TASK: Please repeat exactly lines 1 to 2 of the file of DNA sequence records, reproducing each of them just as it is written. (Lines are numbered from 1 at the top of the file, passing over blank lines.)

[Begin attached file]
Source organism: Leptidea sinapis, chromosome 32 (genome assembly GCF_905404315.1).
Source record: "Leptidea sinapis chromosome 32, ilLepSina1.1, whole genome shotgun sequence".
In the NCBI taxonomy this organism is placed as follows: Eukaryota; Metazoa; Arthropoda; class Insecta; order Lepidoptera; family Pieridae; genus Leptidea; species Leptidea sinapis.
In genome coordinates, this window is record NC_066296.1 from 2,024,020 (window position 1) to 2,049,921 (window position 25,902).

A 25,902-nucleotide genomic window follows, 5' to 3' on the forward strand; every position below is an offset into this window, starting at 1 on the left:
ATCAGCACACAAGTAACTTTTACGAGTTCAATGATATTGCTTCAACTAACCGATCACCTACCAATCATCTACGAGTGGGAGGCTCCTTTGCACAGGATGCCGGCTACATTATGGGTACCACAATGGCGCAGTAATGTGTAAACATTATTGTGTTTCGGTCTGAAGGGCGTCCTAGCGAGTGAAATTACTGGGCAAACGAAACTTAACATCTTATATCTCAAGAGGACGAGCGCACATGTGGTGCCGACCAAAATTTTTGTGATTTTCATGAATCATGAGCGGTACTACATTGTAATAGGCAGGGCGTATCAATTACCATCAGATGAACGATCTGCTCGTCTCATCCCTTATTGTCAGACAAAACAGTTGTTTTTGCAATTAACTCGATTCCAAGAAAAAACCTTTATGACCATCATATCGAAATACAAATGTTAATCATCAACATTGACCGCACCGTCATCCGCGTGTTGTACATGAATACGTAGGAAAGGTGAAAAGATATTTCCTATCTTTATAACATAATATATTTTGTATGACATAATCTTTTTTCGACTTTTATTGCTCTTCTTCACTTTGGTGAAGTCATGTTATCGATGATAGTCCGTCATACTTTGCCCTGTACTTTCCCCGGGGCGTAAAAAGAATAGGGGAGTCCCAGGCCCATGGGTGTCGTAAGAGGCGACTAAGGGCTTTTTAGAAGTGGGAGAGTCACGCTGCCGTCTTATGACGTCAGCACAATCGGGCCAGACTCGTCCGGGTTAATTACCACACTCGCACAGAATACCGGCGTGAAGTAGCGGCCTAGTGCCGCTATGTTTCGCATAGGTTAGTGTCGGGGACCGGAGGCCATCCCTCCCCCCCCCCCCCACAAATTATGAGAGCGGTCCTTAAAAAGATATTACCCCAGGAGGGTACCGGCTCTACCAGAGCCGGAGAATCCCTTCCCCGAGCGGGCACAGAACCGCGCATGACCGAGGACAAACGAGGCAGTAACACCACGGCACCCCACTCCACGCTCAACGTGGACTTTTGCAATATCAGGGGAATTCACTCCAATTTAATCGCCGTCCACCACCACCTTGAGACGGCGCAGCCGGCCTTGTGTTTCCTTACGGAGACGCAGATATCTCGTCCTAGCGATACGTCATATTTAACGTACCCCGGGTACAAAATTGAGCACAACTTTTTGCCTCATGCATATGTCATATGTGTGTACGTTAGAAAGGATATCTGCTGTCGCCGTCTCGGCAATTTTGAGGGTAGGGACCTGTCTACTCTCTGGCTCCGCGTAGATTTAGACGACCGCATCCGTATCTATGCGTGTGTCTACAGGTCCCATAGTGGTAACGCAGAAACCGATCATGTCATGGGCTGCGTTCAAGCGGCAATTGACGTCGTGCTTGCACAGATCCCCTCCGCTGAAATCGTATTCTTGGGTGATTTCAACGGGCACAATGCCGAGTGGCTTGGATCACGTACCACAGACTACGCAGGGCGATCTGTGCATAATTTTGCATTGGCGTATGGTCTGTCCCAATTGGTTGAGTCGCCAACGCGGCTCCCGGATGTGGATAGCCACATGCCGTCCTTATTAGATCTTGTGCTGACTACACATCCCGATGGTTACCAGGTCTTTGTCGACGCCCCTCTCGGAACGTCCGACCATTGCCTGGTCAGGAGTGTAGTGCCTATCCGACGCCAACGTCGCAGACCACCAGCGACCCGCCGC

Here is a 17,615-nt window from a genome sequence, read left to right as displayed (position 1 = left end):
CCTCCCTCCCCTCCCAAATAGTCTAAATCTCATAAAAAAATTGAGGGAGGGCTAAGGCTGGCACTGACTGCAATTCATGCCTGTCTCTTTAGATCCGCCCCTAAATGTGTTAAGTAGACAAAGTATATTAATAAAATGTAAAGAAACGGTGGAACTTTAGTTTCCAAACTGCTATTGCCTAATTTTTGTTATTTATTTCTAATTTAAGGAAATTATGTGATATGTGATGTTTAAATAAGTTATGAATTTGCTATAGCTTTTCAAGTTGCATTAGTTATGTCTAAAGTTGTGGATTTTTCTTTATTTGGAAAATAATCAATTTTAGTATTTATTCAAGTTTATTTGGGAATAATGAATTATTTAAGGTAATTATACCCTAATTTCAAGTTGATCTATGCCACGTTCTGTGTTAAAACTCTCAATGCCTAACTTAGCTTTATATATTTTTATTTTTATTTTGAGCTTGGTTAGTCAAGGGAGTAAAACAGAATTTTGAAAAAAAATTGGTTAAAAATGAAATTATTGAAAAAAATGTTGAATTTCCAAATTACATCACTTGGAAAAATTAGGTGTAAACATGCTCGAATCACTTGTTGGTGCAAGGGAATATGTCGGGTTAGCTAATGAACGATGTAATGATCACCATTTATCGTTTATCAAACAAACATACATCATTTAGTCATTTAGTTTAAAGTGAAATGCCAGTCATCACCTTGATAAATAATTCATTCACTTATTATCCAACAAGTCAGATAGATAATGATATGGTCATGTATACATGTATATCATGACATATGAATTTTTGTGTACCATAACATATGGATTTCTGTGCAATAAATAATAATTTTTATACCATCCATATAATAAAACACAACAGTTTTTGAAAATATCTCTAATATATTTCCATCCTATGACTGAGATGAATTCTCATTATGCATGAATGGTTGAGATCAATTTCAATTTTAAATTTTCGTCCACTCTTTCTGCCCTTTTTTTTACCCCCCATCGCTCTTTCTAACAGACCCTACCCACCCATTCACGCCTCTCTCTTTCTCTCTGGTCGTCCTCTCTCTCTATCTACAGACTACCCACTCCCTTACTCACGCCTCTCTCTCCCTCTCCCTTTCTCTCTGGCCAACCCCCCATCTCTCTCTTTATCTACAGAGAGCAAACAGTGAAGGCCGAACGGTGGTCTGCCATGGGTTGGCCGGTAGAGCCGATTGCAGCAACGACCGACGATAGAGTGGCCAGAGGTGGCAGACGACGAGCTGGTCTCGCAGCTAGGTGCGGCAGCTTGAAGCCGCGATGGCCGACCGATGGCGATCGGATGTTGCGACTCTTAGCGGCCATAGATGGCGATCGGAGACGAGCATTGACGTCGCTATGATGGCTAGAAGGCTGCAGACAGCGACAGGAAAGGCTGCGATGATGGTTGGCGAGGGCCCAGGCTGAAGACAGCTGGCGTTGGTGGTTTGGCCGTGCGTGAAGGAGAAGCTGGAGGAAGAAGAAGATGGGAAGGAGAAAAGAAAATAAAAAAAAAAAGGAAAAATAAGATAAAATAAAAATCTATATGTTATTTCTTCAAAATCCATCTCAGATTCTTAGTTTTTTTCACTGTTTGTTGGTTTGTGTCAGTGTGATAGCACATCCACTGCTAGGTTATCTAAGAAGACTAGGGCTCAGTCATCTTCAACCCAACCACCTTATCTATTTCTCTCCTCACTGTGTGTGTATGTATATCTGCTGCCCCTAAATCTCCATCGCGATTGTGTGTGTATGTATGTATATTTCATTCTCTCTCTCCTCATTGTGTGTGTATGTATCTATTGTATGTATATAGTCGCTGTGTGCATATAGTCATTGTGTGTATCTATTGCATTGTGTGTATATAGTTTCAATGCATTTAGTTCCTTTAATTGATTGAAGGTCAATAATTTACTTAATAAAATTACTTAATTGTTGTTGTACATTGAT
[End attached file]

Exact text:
Source organism: Leptidea sinapis, chromosome 32 (genome assembly GCF_905404315.1).
Source record: "Leptidea sinapis chromosome 32, ilLepSina1.1, whole genome shotgun sequence".